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Biceps Femoris Tendinopathy: Symptoms, Causes and Treatment

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Biceps femoris tendinopathy is an overuse injury to the biceps femoris tendon (main hamstring muscle) along the back of the thigh.  As the biceps femoris has two heads, and one insertional point, pain can occur at one of two places: just under the buttock, or the back and outside of the knee joint. These locations are where the muscle is connected to your pelvis (just under your buttock crease) and your shin bone (fibula).  Repeated injuries that involve the muscle can cause a chronic inflammation of the tendons and their sheath.  Tendinopathy is often associated with inflammation of the tendon and repeated micro tearing of the surrounding sheath. 

Biceps Femoris Tendinopathy

Biceps Femoris Tendinopathy Anatomy

There are two heads of origin in the joint.  One, which is the long head, arises out of the inner and lower impressions along the back part of the leg.  The other, the short head, arises out of the lateral lip of the leg and extends up to the buttocks.  Fibers of the long head form the fusion belly, which passes downward and laterally across the sciatic nerve ending in aponeurosis and covering the posterior of the muscle.  Fibers received from the short head become contracted with the tendon, which is inserted with the lateral side of the fibula head (the top of the fibula bone) and a small slip of the tibia (shin bone).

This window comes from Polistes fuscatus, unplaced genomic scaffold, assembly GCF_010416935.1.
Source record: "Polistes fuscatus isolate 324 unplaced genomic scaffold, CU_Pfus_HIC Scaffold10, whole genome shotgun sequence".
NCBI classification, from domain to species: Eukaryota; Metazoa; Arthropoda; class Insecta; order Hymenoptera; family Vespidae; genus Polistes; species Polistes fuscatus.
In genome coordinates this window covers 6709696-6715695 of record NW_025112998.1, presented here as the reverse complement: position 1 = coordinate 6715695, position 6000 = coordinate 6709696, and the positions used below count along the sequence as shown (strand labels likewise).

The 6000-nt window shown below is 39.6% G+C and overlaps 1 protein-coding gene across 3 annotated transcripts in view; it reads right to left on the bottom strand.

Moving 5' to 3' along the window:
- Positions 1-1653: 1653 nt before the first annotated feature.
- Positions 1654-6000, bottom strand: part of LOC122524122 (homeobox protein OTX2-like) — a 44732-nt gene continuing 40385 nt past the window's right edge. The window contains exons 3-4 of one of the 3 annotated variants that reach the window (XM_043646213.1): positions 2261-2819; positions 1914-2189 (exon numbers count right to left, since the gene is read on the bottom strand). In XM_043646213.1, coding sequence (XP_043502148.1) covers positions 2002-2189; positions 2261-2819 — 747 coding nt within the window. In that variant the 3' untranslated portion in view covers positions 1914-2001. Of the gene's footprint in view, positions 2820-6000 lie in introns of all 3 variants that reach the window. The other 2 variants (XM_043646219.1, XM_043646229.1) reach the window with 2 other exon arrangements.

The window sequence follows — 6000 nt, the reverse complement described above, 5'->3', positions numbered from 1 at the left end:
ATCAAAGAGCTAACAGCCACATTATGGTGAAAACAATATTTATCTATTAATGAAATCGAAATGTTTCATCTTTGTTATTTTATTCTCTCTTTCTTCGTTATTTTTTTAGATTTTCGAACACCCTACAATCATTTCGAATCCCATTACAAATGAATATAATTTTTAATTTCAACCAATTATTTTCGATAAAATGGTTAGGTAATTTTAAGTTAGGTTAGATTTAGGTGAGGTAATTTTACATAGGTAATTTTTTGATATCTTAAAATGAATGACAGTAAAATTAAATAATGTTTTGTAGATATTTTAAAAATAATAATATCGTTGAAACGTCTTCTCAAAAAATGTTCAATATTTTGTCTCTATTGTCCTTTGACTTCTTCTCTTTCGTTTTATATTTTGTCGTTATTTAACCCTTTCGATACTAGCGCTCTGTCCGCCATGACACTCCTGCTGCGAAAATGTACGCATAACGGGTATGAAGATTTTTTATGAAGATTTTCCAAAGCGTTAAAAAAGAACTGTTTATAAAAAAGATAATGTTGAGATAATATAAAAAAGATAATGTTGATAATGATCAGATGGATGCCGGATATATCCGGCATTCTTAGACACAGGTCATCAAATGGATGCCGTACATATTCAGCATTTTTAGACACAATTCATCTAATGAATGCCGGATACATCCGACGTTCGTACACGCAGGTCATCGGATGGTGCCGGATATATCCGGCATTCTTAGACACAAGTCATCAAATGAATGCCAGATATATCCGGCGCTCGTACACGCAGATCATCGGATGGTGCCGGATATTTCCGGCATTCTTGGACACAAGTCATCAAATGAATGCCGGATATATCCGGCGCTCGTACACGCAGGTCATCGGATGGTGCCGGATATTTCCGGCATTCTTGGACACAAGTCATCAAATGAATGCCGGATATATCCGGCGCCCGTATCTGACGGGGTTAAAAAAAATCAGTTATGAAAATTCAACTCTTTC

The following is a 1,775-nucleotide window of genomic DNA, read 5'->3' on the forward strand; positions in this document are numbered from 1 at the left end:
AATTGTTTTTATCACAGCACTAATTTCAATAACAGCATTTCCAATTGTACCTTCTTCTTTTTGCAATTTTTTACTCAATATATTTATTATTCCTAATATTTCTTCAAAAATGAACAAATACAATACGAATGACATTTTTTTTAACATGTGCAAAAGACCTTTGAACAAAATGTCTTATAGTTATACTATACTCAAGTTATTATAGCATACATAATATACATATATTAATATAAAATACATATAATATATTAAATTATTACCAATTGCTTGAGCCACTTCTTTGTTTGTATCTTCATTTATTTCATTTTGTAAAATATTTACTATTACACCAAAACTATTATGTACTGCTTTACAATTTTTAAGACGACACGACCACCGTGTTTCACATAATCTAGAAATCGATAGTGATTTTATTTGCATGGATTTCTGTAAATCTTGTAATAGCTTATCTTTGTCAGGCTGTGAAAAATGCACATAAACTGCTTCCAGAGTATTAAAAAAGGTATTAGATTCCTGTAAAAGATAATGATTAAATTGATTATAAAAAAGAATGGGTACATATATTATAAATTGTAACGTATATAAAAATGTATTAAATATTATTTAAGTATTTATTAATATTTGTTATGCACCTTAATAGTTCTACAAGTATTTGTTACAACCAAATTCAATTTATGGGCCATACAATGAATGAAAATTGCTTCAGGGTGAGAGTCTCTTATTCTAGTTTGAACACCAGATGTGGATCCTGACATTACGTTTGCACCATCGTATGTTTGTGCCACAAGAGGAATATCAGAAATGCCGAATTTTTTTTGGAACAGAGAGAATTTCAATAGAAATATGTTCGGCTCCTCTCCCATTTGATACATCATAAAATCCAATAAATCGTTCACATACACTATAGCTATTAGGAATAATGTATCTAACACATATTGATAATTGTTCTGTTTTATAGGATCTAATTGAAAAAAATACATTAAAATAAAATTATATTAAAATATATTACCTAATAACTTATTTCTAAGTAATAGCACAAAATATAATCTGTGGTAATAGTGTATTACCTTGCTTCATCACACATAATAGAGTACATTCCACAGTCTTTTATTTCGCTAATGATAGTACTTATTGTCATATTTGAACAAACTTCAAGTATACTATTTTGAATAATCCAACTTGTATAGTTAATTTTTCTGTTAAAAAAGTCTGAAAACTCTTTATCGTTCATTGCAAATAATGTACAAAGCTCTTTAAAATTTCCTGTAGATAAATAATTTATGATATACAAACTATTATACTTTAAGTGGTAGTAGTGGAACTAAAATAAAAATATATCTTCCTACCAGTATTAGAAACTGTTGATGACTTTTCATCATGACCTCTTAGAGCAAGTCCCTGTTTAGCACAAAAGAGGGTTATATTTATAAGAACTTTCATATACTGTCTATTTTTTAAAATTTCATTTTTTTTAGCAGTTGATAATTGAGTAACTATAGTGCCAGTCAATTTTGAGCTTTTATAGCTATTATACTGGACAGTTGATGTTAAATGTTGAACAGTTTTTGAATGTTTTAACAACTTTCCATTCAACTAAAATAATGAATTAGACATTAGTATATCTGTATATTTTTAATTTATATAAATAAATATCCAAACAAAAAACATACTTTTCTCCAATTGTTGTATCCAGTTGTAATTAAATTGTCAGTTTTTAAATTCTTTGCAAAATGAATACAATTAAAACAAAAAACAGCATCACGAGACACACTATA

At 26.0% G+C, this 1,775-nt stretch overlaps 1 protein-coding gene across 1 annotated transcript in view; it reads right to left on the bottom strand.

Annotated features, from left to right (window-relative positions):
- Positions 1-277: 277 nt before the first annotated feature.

Biceps Femoris Tendinopathy

How to Treat Biceps Femoris Tendinopathy:

  1. Identify which activity is causing the problem, and stop the activity. Remember that this is an overuse injury, so it’s likely to be the activity you do the most regularly.
  2. Use ice to the area where the pain is located. Apply for 5-10 minutes 3-5 times per day. The ice will help to reduce inflammation and allow the joint the time it needs to rest and recover after an injury.
  3. Avoid hamstring stretches. Stretching can separate the muscle fibres, and cause more inflammation. Avoid stretching for at least two weeks or until advised by your physical therapist.
  4. Get physical therapy twice per week (or every day if you are an elite athlete). Massage, ultrasound, LASER and acupuncture can all help stimulate blood flow and encourage healing.
  5. Don’t sit for extended periods of time. The pressure of sitting can irritate the pain under your buttock, especially on a hard chair. Get up and move regularly.


  1. It is quite normal to feel a squeaking or clunking in your knee when you bend it, or squat.
  2. Three days after you no longer have pain, begin a simple exercise and stretching program.
  3. If you want to go back to sport, ask your therapist for some dynamic and functional strengthening exercises.
  4. Tenderness and pain under the buttocks and along the outside of the knee all signal biceps femoris tendinopathy.
  5. When you experience pain under your buttock while running or sprinting you need to be checked for biceps femoris tendinopathy.
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